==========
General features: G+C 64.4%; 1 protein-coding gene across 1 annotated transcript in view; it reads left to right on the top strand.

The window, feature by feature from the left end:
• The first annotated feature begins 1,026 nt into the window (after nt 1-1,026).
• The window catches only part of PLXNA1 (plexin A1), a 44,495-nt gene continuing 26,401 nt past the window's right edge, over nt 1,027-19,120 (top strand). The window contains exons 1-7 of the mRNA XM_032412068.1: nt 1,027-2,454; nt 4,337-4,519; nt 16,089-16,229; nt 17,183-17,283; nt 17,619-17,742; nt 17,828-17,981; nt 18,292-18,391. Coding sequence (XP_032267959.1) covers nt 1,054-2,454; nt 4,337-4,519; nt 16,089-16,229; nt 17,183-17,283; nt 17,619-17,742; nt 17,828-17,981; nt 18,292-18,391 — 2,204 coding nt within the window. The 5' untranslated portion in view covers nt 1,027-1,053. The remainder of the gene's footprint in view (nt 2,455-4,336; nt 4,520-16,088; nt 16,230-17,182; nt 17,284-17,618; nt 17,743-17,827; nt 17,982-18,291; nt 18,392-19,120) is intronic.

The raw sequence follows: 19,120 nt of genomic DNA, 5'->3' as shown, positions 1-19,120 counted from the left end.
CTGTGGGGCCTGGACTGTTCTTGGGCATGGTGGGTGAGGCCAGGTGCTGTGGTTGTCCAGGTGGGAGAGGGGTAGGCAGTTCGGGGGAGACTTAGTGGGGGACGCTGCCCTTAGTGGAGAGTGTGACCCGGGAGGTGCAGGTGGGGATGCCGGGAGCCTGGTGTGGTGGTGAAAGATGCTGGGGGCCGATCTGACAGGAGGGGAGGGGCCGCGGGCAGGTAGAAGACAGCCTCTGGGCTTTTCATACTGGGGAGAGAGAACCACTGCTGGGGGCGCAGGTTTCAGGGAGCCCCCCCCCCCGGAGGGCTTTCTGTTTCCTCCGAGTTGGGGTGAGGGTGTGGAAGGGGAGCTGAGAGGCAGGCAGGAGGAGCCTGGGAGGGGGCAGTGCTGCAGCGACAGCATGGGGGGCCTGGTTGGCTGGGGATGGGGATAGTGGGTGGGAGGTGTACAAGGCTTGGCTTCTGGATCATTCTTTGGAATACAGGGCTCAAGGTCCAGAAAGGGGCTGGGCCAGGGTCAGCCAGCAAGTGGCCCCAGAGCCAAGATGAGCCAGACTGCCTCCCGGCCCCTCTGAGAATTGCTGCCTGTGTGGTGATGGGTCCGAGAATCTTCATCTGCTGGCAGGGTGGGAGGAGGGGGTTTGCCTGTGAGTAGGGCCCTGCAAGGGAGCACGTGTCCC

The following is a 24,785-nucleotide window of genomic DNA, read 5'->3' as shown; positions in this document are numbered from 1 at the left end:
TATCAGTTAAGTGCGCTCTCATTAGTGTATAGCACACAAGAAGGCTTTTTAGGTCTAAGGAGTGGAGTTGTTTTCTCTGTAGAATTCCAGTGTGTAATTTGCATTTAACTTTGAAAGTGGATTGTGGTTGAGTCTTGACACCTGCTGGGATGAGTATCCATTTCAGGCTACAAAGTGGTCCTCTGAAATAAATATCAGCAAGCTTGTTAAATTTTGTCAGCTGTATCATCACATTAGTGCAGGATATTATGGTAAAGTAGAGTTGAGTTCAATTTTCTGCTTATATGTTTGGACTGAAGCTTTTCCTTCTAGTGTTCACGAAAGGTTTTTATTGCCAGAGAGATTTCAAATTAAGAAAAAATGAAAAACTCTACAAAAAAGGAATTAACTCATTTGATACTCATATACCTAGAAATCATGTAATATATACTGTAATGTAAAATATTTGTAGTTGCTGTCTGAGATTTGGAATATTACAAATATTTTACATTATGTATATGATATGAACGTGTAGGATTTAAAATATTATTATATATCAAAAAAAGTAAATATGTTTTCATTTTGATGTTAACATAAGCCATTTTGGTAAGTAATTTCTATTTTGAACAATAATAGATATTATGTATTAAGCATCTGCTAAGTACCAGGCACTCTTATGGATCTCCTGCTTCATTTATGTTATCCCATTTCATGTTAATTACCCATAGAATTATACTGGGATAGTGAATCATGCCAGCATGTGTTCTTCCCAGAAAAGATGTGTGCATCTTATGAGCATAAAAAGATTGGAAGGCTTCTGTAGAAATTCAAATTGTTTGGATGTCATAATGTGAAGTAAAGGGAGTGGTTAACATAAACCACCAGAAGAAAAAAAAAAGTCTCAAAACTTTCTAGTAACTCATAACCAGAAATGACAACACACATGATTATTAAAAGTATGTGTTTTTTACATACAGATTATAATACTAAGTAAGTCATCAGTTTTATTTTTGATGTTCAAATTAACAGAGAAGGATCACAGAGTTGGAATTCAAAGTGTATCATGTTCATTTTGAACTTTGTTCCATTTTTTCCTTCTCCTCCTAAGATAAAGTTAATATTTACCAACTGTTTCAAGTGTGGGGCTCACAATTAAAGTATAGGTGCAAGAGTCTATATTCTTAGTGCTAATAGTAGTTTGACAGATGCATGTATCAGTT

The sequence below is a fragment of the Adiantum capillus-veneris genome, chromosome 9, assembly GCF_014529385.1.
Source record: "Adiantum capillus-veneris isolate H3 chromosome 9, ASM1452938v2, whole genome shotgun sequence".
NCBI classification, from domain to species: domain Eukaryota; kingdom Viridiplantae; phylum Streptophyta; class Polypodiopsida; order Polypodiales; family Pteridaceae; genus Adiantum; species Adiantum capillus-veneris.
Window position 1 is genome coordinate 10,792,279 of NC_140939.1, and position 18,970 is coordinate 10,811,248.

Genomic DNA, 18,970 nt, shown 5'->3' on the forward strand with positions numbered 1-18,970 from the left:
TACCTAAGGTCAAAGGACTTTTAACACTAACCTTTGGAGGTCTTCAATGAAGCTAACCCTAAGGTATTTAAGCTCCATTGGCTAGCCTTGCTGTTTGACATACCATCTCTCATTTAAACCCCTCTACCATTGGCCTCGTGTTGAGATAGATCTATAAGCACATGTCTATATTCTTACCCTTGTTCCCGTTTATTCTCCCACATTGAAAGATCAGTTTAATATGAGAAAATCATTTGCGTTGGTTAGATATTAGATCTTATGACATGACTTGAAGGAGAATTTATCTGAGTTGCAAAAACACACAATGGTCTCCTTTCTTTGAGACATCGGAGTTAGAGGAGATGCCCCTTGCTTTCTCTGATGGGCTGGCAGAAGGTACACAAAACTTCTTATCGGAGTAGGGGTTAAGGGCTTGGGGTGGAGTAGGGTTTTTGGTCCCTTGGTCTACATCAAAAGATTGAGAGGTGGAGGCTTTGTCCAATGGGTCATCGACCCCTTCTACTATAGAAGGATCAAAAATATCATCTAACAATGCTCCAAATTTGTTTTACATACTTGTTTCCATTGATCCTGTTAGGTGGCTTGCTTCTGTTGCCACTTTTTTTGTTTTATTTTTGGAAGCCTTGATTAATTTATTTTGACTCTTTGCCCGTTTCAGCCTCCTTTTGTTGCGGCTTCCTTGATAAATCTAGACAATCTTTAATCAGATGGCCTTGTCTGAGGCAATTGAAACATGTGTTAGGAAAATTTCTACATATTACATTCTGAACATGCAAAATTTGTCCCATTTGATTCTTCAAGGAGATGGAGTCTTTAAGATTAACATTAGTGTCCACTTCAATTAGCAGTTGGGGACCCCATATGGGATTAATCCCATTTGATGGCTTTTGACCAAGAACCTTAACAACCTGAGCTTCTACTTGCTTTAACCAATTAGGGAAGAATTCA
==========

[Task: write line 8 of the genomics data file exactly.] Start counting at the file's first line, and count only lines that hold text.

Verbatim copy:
TATCAGTTAAGTGCGCTCTCATTAGTGTATAGCACACAAGAAGGCTTTTTAGGTCTAAGGAGTGGAGTTGTTTTCTCTGTAGAATTCCAGTGTGTAATTTGCATTTAACTTTGAAAGTGGATTGTGGTTGAGTCTTGACACCTGCTGGGATGAGTATCCATTTCAGGCTACAAAGTGGTCCTCTGAAATAAATATCAGCAAGCTTGTTAAATTTTGTCAGCTGTATCATCACATTAGTGCAGGATATTATGGTAAAGTAGAGTTGAGTTCAATTTTCTGCTTATATGTTTGGACTGAAGCTTTTCCTTCTAGTGTTCACGAAAGGTTTTTATTGCCAGAGAGATTTCAAATTAAGAAAAAATGAAAAACTCTACAAAAAAGGAATTAACTCATTTGATACTCATATACCTAGAAATCATGTAATATATACTGTAATGTAAAATATTTGTAGTTGCTGTCTGAGATTTGGAATATTACAAATATTTTACATTATGTATATGATATGAACGTGTAGGATTTAAAATATTATTATATATCAAAAAAAGTAAATATGTTTTCATTTTGATGTTAACATAAGCCATTTTGGTAAGTAATTTCTATTTTGAACAATAATAGATATTATGTATTAAGCATCTGCTAAGTACCAGGCACTCTTATGGATCTCCTGCTTCATTTATGTTATCCCATTTCATGTTAATTACCCATAGAATTATACTGGGATAGTGAATCATGCCAGCATGTGTTCTTCCCAGAAAAGATGTGTGCATCTTATGAGCATAAAAAGATTGGAAGGCTTCTGTAGAAATTCAAATTGTTTGGATGTCATAATGTGAAGTAAAGGGAGTGGTTAACATAAACCACCAGAAGAAAAAAAAAAGTCTCAAAACTTTCTAGTAACTCATAACCAGAAATGACAACACACATGATTATTAAAAGTATGTGTTTTTTACATACAGATTATAATACTAAGTAAGTCATCAGTTTTATTTTTGATGTTCAAATTAACAGAGAAGGATCACAGAGTTGGAATTCAAAGTGTATCATGTTCATTTTGAACTTTGTTCCATTTTTTCCTTCTCCTCCTAAGATAAAGTTAATATTTACCAACTGTTTCAAGTGTGGGGCTCACAATTAAAGTATAGGTGCAAGAGTCTATATTCTTAGTGCTAATAGTAGTTTGACAGATGCATGTATCAGTT